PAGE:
How to furnish your loft conversion

11th October 2021

Loft conversion is a cost-effective way to extend your living space

 

You’ve completed your loft conversion research, you’ve found a builder, and you know which kind of roof you’re going for – it’s time for your build to get underway! Hooray!

 

Now you’ll need to be able to answer questions like “where do you want sockets?” and “are you having any wall lights?” These questions start surprisingly early in the build and you’ll often be asked by the electrician, on the day – so it’s really useful if you can have this in mind from the start.

 

But how do you know where you need sockets? And if you’re having wall lights behind your bed, where’s your bed going to be? It’s helpful if you can visualise where everything is going to go to get these things right – it’ll be the difference between a natural space that is easy to live in, and one where you rely on extension cables to allow you to plug things in the right place!

 

We’ve gathered tips to help you make the right decisions when it comes to furnishing your loft space …

 

Ask your builder/loft conversion specialist to draw up floor plans – with ceiling height

 

You’ll probably have some kind of sloping ceiling somewhere in your loft, so it’s really important to have this marked up on floor plans. Sloping ceilings are definitely usable and there are amazing things a good carpenter can build into eaves space, but you probably won’t want a bed under the lowest ceiling point. 

 

Don’t rely on seeing this on paper – get your tape measure out and mark this height on a wall so you can actually see how much (or how little) headspace there will be.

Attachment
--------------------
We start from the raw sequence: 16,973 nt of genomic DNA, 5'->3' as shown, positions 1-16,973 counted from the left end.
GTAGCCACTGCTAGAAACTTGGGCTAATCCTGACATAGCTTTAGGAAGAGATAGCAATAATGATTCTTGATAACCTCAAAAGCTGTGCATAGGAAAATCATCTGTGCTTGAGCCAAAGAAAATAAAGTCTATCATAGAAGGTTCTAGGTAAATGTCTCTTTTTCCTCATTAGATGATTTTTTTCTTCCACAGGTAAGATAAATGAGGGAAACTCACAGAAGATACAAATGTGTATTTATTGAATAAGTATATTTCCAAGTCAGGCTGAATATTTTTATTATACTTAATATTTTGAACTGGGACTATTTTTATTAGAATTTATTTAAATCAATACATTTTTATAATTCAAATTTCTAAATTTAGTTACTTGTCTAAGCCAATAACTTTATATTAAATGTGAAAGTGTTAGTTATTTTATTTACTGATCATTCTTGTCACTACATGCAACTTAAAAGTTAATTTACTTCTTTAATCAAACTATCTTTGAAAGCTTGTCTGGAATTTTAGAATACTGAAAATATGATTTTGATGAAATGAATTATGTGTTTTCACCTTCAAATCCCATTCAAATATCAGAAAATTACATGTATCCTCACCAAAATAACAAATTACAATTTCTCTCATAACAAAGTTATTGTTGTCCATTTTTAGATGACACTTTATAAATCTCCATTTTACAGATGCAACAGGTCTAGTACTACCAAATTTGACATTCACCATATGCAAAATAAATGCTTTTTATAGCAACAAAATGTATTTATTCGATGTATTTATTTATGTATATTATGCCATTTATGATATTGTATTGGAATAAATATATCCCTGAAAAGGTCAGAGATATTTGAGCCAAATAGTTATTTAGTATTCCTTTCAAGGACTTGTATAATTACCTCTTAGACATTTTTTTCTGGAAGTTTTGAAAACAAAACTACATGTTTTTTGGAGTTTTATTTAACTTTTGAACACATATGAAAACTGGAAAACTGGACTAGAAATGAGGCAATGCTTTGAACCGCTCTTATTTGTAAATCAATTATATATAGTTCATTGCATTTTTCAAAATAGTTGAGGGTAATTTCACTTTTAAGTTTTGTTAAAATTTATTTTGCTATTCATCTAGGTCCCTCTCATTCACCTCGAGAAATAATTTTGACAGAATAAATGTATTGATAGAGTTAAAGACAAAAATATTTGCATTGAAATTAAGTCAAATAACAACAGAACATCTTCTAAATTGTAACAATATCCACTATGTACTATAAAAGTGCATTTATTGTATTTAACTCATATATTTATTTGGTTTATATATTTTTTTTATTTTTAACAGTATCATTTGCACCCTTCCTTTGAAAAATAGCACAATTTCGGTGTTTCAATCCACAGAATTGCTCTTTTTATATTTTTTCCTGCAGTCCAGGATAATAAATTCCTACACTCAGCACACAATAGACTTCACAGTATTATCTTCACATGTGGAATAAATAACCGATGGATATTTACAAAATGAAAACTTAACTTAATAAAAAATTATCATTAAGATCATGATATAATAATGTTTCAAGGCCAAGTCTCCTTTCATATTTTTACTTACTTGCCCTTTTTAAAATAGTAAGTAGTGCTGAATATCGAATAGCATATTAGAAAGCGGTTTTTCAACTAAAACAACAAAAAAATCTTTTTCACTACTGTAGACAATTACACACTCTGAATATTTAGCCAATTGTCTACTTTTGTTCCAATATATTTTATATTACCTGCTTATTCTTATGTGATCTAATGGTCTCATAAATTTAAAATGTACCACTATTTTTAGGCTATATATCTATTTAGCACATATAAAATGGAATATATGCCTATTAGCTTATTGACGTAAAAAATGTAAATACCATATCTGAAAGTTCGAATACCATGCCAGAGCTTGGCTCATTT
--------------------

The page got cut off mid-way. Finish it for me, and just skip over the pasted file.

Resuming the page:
Have a look at specialist furniture companies

 

Special ranges and shops offer smaller size furniture suitable for use in lofts. A low bed can make the ceilings look higher. Look also for furniture that does two things at once – think cabin beds with storage space under for children’s rooms, or wardrobes that also have drawers inside them.

 

Look at cloakroom bathroom suites

 

En suite and cloakroom bathroom suites take up much less space than standard ones. Since you will be building from scratch and it won’t make much difference to installation, think about back-to-wall options, which also save space. Or if your loft bathroom space is really small, explore wet room options that get rid of the need for a separate shower enclosure.

 

Explore options with your builder

 

Builders know good tricks! Yours might be able to create storage nooks directly into the walls themselves – for example as a useful space inside your shower to store shampoos etc., or either side of your bed instead of bedside tables. 

 

Make use of walls

 

Lots of furniture on the floor can make a room feel cramped. Look at wall-mounted options instead where you can (think wall shelves rather than a bookcase, or wall lights instead of lamps on tables.)

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